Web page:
In listing the potential winners, I didn’t mention any Kenyans. The silver medallist from Eugene Stanley Mburu had a slow start to the year and didn’t run the Kenyan trials. The winner of the Kenyan trials Nicholas Kipkorir certainly could medal but a win would stun me. After finishing 8th (2019), 4th (2021), and 7th (2022) in the last three global 5000 finals, Kipkorir decided he needs to move up. His fitness has been moving in the right direction all year. Only 13th at World XC, he only ran 13:10 in Florence but then won the Kenyan 10,000 trials before improving to 12:55.46 in Monaco on July 21.

The third Ethiopian in the race, Yismaw Dilu, has very limited results listed on his profile. When you run 27:08.85 at age 17 at the Ethiopian trials to make the team, you can’t be totally ignored but a guy who was only 15th in the U20 race at World XC is unlikely to medal.

Canada’s Moh Ahmed has two global 5000 medals on his CV and was with the leaders last year at the bell. However, he’s never medalled in the 10,000. 6th in the 10,000 in both 2021 and 2022, that seems likely roughly where he’ll finish in 2023.

The Americans

Kincaid won his second US 10k title in July (Kevin Morris photo)

Woody Kincaid and Joe Klecker lead the American hopes. Kincaid is the US champ, has an unreal kick, and he’s been in the form of his life this year, running an American indoor record of 12:51 and an outdoor pb of 12:54 in Florence. That’s the good news. The bad news is it seems unlikely he’ll be within striking distance at the bell. In Florence, he was already dropped and his massive kick just ended up getting him a decent result. In Budapest, he’ll be racing a couple of who have run at least 12:42 this year (though Kiplimo scratching obviously helps his chances).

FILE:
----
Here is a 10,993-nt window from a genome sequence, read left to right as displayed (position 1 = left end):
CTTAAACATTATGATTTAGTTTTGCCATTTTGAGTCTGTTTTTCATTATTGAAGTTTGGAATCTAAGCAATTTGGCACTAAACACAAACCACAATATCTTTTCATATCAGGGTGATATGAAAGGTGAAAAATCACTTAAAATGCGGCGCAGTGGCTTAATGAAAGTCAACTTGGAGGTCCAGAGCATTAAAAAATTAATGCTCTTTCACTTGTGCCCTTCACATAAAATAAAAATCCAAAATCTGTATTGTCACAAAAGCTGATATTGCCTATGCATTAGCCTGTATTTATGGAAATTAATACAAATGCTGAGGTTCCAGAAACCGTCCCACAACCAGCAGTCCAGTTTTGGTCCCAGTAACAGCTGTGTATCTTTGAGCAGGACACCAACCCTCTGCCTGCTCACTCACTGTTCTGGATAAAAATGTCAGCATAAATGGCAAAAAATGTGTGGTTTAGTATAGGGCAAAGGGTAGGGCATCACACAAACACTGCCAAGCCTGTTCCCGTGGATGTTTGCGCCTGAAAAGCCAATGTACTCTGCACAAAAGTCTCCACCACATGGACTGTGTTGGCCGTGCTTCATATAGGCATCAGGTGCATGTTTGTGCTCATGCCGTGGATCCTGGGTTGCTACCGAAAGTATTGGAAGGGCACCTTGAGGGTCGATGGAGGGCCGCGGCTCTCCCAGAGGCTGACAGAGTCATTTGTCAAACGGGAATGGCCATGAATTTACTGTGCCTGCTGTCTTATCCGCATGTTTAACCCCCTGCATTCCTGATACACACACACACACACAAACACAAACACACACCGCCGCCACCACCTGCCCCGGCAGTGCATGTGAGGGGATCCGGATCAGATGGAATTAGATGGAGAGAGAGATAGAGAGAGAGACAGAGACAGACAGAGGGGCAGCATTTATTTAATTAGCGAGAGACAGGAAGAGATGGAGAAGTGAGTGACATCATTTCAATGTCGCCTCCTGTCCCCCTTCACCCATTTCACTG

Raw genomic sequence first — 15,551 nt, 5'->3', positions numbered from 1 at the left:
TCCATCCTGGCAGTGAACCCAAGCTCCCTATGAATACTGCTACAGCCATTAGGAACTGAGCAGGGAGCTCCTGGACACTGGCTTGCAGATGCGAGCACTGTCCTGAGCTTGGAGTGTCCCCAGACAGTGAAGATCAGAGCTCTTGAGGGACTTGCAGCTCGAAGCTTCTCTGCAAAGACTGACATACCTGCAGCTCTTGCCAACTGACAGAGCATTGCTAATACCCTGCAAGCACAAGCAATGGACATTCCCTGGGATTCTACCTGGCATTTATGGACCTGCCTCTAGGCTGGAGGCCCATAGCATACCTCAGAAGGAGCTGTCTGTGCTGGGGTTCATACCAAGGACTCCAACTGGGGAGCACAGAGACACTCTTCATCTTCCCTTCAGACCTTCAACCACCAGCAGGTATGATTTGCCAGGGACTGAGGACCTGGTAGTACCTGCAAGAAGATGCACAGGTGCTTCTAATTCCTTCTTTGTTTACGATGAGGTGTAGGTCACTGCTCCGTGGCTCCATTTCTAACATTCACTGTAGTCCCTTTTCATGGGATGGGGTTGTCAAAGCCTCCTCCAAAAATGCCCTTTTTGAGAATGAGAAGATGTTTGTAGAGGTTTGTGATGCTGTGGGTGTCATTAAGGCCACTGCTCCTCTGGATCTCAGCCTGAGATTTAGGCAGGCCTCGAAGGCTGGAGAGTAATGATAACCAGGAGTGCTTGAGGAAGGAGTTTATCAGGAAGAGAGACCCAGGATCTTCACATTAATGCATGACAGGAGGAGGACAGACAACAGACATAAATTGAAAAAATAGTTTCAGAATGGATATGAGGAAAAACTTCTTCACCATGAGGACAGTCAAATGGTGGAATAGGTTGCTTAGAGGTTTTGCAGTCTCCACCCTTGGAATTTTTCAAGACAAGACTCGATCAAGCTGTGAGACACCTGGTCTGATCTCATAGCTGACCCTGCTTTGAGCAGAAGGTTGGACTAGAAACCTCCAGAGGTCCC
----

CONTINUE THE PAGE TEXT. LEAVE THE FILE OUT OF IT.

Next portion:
If it’s a 27:27 race like last year and eight guys are still in the lead pack or a 27:43 race as it was in 2021 and one of them is Kincaid, then watch out. But last year’s race may have been slower as it was held at 1 p.m. while the 2021 Olympic final was super humid (and Kincaid still couldn’t keep up). The 10,000 this year is at 6:25 p.m. in Budapest. I’d be quite surprised if the winning time isn’t much faster than the last two years but less so now that we just learned Kiplimo is out. Kiplimo’s absence really helps Kincaid.

Klecker is tough as nails but his kick just doesn’t seem good enough to earn him a medal on the track.

We don’t know if Sean McGorty will end up running the 10,000 or ceding his spot to his Bowerman Track Club teammate, Grant Fisher, so McGorty can focus on the 5,000. Regardless, neither one of them is going to medal in this one. Fisher was 4th last year and 5th in 2022 but he was only 4th at USAs and medalling after cross-training due to a stress reaction isn’t feasible.

Who wins the men's 10,000?

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Rojo Prediction: 1) Cheptegei 2) Aregawi 3) Barega

The changing of the guard in Uganda may happen next year but with no Kiplimo, Cheptegei has to be the pick right now.

5000 Preview

Many of these runners likely will double back for the 5000 later in the meet where they’ll also face some new names including defending champ Jakob Ingebrigtsen, Yomif Kejelcha (12:41.73 sb), Hagos Gebrhiwet (12:42.18 sb), Jacob Krop (12:46.02 sb), Mo Katir (12:45.01 sb), Luis Grijalva (12:52.97 sb), Abdi Nur (13:05.17 sb) and Oscar Chelimo, last year’s surprise bronze medallist. It remains to be seen which guys will double back. If he medals in the 10,000, the Ethiopians may be more inclined to let Aregawi double back.

We’ll preview that event formally after the 10,000 is held in Budapest and we have a better idea of who is doubling.

Full 10,000 Entrants (includes alternates)